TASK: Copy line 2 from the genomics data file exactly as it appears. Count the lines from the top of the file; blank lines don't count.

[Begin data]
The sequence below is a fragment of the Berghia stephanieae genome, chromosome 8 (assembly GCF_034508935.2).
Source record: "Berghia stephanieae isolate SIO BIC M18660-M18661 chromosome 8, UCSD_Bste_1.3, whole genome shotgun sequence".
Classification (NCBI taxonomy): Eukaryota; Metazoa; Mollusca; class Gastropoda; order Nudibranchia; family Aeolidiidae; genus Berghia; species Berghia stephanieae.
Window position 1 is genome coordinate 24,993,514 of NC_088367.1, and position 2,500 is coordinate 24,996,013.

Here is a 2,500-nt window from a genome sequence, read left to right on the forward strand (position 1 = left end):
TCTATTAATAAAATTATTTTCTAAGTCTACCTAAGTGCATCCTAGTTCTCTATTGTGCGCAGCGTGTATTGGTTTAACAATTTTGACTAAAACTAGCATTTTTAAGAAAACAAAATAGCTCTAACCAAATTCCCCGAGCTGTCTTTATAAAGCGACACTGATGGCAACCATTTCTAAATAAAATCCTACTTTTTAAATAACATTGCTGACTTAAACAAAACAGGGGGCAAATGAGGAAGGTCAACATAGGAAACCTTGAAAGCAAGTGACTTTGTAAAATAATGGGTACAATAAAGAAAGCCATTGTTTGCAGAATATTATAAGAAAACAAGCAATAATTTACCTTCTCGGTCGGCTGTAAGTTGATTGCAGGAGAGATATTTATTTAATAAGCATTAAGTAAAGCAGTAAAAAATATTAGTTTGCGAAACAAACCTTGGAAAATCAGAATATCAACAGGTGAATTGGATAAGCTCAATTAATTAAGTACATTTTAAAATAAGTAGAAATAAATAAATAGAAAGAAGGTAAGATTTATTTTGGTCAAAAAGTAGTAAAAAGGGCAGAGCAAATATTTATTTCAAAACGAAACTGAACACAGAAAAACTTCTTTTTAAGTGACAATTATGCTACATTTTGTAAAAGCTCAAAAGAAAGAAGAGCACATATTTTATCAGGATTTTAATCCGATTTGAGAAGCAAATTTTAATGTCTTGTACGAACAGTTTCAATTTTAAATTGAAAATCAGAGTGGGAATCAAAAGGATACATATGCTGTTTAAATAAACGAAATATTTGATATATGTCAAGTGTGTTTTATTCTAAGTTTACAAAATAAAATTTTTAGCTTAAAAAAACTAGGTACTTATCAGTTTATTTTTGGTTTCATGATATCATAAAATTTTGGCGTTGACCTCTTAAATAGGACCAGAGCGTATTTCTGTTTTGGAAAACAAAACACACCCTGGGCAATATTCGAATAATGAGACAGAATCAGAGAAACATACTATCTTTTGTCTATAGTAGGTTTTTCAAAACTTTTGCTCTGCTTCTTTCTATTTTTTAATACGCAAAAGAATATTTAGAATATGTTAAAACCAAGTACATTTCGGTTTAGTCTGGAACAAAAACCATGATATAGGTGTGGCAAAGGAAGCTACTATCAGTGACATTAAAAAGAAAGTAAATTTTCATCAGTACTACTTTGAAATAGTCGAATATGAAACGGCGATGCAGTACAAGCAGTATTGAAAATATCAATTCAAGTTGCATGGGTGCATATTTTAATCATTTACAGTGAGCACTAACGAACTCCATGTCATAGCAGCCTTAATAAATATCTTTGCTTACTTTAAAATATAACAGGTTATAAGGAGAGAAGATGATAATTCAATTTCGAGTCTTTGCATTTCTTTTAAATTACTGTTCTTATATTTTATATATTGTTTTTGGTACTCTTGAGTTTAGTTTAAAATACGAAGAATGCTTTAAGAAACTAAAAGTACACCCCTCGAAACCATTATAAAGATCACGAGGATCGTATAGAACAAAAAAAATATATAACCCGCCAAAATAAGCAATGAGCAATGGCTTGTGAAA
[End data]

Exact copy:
Source record: "Berghia stephanieae isolate SIO BIC M18660-M18661 chromosome 8, UCSD_Bste_1.3, whole genome shotgun sequence".